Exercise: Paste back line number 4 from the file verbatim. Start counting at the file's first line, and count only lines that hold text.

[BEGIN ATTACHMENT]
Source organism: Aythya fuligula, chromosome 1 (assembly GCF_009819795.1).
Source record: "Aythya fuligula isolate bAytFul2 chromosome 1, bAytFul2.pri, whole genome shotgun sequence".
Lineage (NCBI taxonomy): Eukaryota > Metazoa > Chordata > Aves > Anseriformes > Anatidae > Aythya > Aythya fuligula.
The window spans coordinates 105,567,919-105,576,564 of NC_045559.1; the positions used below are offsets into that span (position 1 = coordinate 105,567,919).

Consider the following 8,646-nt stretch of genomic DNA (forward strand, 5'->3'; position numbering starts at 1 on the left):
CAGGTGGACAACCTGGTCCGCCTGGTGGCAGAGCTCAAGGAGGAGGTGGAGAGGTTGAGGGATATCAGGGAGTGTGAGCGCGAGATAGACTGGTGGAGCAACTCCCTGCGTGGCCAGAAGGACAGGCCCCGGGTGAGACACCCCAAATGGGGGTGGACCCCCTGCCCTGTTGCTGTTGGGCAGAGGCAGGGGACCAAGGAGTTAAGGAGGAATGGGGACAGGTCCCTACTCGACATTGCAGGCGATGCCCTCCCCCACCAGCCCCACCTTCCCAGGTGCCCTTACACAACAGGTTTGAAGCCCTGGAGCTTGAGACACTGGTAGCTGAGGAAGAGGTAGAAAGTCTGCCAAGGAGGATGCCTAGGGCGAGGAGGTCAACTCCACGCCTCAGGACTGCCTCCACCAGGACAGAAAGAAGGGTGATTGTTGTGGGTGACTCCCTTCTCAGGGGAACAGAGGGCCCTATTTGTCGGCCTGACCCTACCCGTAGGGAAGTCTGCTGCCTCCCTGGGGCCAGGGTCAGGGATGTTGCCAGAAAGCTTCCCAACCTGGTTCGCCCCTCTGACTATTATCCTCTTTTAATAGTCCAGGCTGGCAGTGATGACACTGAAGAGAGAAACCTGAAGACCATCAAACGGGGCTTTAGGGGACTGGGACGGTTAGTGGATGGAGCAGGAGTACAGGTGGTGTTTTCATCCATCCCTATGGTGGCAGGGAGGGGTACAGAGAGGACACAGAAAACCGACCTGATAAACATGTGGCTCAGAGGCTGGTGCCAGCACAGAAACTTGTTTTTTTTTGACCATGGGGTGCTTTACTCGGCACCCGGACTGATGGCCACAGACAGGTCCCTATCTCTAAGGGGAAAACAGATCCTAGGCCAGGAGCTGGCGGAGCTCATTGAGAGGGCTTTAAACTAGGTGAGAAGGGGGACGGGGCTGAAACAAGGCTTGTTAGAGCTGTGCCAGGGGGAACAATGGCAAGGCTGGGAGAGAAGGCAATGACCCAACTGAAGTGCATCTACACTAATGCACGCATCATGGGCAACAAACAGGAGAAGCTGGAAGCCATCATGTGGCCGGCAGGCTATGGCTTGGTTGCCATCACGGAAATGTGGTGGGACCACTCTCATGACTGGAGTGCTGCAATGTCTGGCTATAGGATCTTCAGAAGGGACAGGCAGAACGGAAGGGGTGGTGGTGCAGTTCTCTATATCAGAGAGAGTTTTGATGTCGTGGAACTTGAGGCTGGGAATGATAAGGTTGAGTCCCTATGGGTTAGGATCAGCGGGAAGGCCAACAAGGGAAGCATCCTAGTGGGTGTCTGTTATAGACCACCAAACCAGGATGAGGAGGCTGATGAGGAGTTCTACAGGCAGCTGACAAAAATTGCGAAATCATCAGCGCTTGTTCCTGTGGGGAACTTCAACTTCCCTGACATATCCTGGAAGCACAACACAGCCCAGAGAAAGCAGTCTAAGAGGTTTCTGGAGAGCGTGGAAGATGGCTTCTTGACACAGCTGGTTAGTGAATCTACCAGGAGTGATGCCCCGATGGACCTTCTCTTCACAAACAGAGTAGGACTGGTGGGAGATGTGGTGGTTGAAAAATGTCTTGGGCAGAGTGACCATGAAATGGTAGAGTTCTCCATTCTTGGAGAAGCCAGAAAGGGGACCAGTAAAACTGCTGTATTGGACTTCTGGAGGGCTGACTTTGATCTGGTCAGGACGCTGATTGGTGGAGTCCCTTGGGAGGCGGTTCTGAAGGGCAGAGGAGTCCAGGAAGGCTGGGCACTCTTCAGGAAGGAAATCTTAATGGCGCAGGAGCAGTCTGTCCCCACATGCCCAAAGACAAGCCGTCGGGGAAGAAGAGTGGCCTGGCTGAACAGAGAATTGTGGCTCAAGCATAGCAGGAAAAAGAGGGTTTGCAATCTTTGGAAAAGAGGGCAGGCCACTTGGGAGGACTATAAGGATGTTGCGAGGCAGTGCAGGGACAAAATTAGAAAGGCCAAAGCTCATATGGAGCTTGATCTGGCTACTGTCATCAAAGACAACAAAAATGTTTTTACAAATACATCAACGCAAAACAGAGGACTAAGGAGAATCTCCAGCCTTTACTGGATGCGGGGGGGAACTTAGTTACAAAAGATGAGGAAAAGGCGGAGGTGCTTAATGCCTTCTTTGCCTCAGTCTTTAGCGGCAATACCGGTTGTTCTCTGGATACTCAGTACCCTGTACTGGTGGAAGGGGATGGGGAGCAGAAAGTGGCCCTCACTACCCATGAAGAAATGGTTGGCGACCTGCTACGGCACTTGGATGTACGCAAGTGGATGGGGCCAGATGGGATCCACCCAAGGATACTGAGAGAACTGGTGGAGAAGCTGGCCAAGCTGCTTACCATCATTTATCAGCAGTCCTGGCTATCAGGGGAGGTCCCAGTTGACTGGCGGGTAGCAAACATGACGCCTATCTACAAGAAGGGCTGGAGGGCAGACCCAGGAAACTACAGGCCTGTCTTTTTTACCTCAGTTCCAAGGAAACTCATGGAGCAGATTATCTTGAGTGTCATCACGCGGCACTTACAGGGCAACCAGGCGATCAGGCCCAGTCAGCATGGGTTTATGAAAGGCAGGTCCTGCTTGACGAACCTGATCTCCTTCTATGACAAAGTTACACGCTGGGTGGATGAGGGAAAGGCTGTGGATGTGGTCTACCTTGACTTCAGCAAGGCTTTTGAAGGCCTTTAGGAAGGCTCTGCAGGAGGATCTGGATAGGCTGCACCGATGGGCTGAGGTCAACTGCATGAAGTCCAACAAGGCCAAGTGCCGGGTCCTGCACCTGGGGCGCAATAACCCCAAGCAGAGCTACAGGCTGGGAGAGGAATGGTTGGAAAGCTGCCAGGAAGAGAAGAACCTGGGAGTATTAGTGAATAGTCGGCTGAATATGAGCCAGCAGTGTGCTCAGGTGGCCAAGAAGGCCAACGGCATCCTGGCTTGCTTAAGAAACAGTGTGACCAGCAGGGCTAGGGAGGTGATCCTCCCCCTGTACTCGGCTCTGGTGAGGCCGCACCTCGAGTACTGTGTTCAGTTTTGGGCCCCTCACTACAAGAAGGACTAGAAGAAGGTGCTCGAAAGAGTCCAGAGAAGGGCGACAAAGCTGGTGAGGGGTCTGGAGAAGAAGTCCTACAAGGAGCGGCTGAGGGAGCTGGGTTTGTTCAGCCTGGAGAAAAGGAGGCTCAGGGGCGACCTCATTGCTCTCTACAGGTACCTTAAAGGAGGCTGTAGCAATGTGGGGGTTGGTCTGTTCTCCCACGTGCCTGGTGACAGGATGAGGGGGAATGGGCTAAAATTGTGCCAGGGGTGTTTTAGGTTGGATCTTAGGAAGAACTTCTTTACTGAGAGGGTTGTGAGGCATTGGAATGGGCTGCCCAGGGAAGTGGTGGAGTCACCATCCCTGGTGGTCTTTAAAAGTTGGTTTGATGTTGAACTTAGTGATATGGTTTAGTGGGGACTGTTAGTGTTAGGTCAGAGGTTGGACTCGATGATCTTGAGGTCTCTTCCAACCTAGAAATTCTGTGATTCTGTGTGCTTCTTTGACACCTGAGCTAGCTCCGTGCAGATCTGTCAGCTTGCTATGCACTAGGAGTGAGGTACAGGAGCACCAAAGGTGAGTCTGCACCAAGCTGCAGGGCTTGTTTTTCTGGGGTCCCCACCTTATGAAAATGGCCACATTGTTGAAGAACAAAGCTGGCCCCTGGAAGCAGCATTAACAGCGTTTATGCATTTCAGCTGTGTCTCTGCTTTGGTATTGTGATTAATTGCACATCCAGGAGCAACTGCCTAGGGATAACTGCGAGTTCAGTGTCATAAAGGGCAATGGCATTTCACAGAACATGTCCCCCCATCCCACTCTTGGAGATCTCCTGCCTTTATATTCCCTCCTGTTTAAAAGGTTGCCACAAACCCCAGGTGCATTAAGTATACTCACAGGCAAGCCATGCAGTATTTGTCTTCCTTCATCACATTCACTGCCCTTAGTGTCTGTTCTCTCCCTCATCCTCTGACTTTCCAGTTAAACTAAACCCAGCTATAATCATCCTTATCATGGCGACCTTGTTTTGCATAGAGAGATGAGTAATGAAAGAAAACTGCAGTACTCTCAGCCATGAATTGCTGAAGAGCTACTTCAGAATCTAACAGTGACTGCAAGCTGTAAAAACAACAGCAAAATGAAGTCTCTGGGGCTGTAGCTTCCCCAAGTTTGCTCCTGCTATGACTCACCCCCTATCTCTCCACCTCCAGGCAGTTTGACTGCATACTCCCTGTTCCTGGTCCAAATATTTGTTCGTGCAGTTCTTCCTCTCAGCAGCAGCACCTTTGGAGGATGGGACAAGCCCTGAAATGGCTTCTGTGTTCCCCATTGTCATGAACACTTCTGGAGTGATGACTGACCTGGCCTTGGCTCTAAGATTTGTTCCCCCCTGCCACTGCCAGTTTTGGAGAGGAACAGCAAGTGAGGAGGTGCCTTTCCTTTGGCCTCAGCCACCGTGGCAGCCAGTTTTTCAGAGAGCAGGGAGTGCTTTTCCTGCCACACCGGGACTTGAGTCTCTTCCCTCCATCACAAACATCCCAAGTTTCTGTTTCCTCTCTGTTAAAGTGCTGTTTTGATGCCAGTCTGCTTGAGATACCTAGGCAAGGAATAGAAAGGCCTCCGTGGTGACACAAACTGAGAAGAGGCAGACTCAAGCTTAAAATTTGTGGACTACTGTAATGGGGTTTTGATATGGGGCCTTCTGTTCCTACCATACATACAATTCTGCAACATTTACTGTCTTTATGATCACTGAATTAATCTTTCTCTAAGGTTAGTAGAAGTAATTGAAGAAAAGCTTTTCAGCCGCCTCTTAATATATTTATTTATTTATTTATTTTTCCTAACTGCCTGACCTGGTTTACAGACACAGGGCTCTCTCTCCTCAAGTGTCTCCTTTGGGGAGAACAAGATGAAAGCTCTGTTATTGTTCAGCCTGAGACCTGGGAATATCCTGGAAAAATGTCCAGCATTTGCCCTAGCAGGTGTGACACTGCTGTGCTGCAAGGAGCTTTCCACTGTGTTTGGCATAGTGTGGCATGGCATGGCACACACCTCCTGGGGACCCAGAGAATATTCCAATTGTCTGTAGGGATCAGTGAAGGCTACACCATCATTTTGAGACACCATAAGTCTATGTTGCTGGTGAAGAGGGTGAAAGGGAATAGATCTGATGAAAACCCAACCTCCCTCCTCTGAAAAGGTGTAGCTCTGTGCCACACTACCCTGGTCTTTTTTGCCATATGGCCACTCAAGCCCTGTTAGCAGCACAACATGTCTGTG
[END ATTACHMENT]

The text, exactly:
The window spans coordinates 105,567,919-105,576,564 of NC_045559.1; the positions used below are offsets into that span (position 1 = coordinate 105,567,919).